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See also: Ebon


Alternative forms[edit]


From Old French eban (modern ébène), from Latin ebenus, from Ancient Greek ἔβενος (ébenos, ebony tree).



ebon (plural ebons)

  1. (now poetic) Ebony; an ebony tree.


ebon (comparative more ebon, superlative most ebon)

  1. (poetic) Made of ebony.
  2. (poetic) Black in colour.
    • 1831, L[etitia] E[lizabeth] L[andon], Romance and Reality. [], volume II, London: Henry Colburn and Richard Bentley, [], →OCLC, page 238:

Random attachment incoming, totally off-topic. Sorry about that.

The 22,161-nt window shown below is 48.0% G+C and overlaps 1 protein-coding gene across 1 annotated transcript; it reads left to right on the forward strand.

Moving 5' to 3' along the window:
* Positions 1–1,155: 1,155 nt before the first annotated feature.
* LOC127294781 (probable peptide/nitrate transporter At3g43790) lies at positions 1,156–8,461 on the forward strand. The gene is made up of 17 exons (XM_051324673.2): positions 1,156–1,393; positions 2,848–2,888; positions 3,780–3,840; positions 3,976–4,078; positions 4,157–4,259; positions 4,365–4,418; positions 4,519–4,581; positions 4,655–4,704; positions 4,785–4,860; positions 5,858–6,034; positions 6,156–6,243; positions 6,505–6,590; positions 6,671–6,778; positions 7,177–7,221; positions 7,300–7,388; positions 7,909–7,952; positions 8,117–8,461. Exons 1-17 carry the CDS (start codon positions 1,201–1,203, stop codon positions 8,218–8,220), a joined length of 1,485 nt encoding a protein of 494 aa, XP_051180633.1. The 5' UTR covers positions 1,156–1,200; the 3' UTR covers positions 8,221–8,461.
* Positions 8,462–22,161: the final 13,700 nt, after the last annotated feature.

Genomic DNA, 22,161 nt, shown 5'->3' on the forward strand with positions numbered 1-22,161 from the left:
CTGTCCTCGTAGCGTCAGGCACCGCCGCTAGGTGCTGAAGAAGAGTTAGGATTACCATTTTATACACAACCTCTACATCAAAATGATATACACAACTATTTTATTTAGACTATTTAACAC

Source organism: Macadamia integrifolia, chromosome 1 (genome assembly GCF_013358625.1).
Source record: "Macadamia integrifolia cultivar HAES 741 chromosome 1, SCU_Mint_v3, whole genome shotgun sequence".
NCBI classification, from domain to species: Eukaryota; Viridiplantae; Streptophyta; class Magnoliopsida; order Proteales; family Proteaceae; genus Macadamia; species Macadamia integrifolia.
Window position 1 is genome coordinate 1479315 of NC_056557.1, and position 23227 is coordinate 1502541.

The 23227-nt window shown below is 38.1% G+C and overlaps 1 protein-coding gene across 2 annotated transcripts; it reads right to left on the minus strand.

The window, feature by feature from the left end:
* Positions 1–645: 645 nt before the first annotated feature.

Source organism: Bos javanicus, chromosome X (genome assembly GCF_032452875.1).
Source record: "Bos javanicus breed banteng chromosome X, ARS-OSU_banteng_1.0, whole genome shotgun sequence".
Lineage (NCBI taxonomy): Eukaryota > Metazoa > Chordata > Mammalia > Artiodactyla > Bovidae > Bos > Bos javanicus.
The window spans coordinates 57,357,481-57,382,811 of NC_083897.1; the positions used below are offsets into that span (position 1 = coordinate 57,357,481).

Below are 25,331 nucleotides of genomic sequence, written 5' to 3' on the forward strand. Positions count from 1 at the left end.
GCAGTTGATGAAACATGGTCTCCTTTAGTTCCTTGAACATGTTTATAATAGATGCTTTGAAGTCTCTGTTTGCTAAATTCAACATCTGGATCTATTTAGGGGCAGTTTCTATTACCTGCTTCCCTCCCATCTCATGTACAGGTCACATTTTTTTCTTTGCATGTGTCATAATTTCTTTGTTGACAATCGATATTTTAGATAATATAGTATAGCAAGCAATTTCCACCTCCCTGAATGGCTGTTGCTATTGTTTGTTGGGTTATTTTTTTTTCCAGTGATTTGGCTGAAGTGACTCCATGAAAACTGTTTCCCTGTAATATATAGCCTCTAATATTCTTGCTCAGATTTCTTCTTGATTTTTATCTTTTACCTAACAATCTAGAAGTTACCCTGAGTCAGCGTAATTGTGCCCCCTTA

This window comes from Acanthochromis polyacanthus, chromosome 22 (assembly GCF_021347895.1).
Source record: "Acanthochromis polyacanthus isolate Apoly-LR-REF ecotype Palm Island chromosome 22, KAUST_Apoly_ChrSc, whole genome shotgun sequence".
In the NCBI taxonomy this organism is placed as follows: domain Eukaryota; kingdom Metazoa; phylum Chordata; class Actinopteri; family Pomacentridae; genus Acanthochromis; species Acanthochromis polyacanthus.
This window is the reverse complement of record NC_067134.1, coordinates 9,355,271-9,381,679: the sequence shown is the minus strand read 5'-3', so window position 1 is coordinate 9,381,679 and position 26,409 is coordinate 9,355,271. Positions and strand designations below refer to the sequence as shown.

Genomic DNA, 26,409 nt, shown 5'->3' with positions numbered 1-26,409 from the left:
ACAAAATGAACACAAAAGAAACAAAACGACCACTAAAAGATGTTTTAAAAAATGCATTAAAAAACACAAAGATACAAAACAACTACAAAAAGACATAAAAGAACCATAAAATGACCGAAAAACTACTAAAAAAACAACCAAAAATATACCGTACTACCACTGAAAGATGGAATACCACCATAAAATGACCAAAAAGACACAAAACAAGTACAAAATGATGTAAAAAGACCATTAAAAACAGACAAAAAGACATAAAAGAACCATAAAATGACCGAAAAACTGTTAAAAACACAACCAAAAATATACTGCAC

...flowers stood beside, in an alabaster vase—exotics, that say, "our growth has been precious." A lute leant against the ebon stand; but the face of the lady wore the expression of deep and touching sorrow.
    • 1907, Barbara Baynton, Sally Krimmer; Alan Lawson, editors, Human Toll (Portable Australian Authors: Barbara Baynton), St Lucia: University of Queensland Press, published 1980, page 279:
      Woona had silently and swiftly backed away; and her ebon face, Ursula saw, had changed into leaden flabbiness with some horrible fear.